Labour has begun recruiting people who would play an integral role in any forthcoming general election campaign, the BBC understands.
There is growing speculation that an autumn election will be called
A number of individuals have been asked by the party if they could begin work next Monday, BBC political editor Nick Robinson says.
Their jobs range from planning the logistics of campaigns to liaising with voters and the media.
The recruitment process is not proof that a snap poll will be held, however.
And advisers to Gordon Brown continue to insist that the prime minister has yet to decide whether to hold an autumn election.
The people approached are understood to be self-employed or working for lobbyists or organisations sympathetic to Labour.
Some are in other political posts but all could be released from their roles immediately. However, they could just as quickly be told to return to their normal jobs.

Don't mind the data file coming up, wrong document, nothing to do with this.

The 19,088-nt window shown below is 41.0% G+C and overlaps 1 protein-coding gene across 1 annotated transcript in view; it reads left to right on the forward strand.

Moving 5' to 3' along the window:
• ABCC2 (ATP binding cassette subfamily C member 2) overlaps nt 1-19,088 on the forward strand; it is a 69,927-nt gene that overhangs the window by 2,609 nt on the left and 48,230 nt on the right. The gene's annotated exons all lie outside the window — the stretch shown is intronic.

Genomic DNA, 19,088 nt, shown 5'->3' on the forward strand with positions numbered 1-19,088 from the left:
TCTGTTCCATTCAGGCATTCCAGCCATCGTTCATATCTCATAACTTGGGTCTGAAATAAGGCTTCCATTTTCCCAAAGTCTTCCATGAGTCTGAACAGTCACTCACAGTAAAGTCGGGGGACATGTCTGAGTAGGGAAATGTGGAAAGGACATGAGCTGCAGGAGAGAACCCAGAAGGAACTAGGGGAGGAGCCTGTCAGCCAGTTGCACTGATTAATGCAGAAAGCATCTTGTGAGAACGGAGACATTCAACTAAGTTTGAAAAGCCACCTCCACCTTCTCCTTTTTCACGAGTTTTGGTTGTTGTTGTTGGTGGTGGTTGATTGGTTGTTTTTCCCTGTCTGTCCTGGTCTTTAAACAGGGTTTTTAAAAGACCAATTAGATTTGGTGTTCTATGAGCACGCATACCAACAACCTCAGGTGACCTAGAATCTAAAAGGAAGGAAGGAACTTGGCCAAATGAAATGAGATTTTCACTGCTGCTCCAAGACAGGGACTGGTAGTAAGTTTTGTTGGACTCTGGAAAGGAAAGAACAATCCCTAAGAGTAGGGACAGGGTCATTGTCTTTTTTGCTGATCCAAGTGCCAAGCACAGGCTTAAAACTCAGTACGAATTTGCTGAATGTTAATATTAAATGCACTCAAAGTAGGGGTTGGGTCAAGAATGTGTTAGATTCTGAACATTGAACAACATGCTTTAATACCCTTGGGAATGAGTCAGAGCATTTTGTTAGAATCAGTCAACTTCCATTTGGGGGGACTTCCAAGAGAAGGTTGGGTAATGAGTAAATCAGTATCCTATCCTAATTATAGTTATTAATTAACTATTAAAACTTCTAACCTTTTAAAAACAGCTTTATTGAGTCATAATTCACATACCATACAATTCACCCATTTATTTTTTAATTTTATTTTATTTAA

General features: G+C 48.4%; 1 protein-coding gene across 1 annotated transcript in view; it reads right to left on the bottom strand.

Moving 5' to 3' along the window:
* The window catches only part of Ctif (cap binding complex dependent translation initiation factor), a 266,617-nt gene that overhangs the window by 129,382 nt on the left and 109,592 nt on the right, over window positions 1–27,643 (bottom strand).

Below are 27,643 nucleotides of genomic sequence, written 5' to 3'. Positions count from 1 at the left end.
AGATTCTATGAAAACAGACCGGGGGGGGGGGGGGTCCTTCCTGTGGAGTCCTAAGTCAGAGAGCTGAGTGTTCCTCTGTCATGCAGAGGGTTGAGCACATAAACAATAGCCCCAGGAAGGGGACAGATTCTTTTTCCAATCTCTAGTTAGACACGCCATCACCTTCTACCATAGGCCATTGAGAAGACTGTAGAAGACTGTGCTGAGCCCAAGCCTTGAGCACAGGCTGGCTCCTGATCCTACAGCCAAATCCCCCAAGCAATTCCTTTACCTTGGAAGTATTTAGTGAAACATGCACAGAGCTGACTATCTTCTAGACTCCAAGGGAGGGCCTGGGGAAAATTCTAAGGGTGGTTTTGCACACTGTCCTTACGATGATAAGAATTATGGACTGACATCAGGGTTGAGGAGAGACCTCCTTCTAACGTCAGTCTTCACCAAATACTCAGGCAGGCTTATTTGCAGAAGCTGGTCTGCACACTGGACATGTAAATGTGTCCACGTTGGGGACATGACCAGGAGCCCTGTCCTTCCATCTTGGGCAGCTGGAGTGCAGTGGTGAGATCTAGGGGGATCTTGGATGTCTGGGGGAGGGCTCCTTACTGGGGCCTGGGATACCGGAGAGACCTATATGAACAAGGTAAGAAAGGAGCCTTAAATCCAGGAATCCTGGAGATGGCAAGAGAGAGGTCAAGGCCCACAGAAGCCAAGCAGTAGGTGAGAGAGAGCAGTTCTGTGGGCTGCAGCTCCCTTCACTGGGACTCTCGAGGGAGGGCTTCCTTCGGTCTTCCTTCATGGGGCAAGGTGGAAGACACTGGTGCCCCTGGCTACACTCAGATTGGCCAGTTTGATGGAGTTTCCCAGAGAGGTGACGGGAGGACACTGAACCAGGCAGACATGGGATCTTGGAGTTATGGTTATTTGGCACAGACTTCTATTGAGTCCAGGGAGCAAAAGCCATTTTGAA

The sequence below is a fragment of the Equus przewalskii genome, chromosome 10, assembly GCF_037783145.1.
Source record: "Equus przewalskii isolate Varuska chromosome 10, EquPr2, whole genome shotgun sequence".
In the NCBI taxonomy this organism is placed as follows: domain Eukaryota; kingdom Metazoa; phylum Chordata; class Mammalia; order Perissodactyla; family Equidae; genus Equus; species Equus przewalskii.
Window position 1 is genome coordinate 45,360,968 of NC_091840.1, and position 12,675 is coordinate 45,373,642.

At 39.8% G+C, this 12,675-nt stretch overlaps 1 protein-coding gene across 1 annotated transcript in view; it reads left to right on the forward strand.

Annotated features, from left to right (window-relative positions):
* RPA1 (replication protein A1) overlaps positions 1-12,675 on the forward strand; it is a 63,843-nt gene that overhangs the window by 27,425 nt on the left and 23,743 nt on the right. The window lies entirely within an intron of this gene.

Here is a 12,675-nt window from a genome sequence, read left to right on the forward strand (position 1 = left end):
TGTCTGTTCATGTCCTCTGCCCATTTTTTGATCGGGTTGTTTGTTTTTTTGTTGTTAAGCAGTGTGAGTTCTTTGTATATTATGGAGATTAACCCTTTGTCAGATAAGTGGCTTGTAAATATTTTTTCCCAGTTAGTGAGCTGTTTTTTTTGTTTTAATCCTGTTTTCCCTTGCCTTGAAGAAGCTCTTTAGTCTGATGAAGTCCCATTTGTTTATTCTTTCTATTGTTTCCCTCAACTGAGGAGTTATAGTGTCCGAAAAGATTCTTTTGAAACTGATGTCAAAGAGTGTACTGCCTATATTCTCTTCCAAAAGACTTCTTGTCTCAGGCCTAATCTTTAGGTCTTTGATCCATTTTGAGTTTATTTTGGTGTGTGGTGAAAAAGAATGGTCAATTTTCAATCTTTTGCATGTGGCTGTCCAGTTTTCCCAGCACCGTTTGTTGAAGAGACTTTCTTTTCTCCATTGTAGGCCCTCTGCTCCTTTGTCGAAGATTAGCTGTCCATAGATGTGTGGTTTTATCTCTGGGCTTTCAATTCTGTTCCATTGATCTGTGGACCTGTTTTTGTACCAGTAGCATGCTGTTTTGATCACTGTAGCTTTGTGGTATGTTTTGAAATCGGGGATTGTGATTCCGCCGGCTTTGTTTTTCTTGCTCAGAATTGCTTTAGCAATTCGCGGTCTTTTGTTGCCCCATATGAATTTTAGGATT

Nick Robinson said the decision showed Labour had moved beyond contingency planning to active preparation for an election campaign, which a growing number believe Mr Brown is about to launch.
There has been mounting speculation during the Labour conference in Bournemouth that Mr Brown, who could wait until May 2010, is to call a snap election.
The Conservatives, who hold their conference in Blackpool next week, have already indicated that they are ready.
The party has a £10m war chest, a draft manifesto and candidates selected in its top 200 target seats, sources close to leader David Cameron have said.
The Tories and the Liberal Democrats have called on Mr Brown, who took over as prime minister in June, to hold a poll so the public can have their say on his government.
Lib Dem leader Sir Menzies Campbell said earlier this week it was time for Mr Brown to stop dithering.
"The continuous speculation is bad for the economy, bad for the political process and bad for public confidence in the government," he said.
"The Liberal Democrats are ready and waiting for a general election as soon as possible."